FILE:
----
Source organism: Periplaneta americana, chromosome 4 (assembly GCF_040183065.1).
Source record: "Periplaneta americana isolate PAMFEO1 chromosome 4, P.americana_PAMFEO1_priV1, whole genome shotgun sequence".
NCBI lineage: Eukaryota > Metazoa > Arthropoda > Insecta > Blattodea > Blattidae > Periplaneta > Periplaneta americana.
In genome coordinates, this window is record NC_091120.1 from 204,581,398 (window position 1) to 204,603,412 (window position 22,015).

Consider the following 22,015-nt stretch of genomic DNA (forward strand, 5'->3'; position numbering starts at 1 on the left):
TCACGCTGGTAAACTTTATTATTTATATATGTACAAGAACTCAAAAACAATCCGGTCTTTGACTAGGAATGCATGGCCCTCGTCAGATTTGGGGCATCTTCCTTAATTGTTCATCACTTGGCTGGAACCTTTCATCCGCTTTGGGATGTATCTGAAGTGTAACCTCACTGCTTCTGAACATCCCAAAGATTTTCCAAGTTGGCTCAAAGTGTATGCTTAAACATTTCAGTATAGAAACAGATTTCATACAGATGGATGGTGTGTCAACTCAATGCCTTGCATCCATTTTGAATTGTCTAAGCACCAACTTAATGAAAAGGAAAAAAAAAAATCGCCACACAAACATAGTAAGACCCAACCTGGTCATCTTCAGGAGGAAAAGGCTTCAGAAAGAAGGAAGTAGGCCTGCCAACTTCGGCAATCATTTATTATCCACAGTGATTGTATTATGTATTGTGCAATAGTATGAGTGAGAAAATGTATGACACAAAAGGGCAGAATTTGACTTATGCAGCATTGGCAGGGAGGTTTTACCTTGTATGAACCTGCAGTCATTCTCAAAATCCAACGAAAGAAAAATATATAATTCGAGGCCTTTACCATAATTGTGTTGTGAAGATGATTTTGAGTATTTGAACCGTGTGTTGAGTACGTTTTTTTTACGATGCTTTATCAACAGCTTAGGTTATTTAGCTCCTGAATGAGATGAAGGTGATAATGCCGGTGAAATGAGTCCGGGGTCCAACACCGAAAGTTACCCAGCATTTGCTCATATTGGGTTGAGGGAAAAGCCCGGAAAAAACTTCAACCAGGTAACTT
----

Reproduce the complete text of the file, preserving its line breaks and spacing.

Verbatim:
Source organism: Periplaneta americana, chromosome 4 (assembly GCF_040183065.1).
Source record: "Periplaneta americana isolate PAMFEO1 chromosome 4, P.americana_PAMFEO1_priV1, whole genome shotgun sequence".
NCBI lineage: Eukaryota > Metazoa > Arthropoda > Insecta > Blattodea > Blattidae > Periplaneta > Periplaneta americana.
In genome coordinates, this window is record NC_091120.1 from 204,581,398 (window position 1) to 204,603,412 (window position 22,015).

Consider the following 22,015-nt stretch of genomic DNA (forward strand, 5'->3'; position numbering starts at 1 on the left):
TCACGCTGGTAAACTTTATTATTTATATATGTACAAGAACTCAAAAACAATCCGGTCTTTGACTAGGAATGCATGGCCCTCGTCAGATTTGGGGCATCTTCCTTAATTGTTCATCACTTGGCTGGAACCTTTCATCCGCTTTGGGATGTATCTGAAGTGTAACCTCACTGCTTCTGAACATCCCAAAGATTTTCCAAGTTGGCTCAAAGTGTATGCTTAAACATTTCAGTATAGAAACAGATTTCATACAGATGGATGGTGTGTCAACTCAATGCCTTGCATCCATTTTGAATTGTCTAAGCACCAACTTAATGAAAAGGAAAAAAAAAAATCGCCACACAAACATAGTAAGACCCAACCTGGTCATCTTCAGGAGGAAAAGGCTTCAGAAAGAAGGAAGTAGGCCTGCCAACTTCGGCAATCATTTATTATCCACAGTGATTGTATTATGTATTGTGCAATAGTATGAGTGAGAAAATGTATGACACAAAAGGGCAGAATTTGACTTATGCAGCATTGGCAGGGAGGTTTTACCTTGTATGAACCTGCAGTCATTCTCAAAATCCAACGAAAGAAAAATATATAATTCGAGGCCTTTACCATAATTGTGTTGTGAAGATGATTTTGAGTATTTGAACCGTGTGTTGAGTACGTTTTTTTTACGATGCTTTATCAACAGCTTAGGTTATTTAGCTCCTGAATGAGATGAAGGTGATAATGCCGGTGAAATGAGTCCGGGGTCCAACACCGAAAGTTACCCAGCATTTGCTCATATTGGGTTGAGGGAAAAGCCCGGAAAAAACTTCAACCAGGTAACTT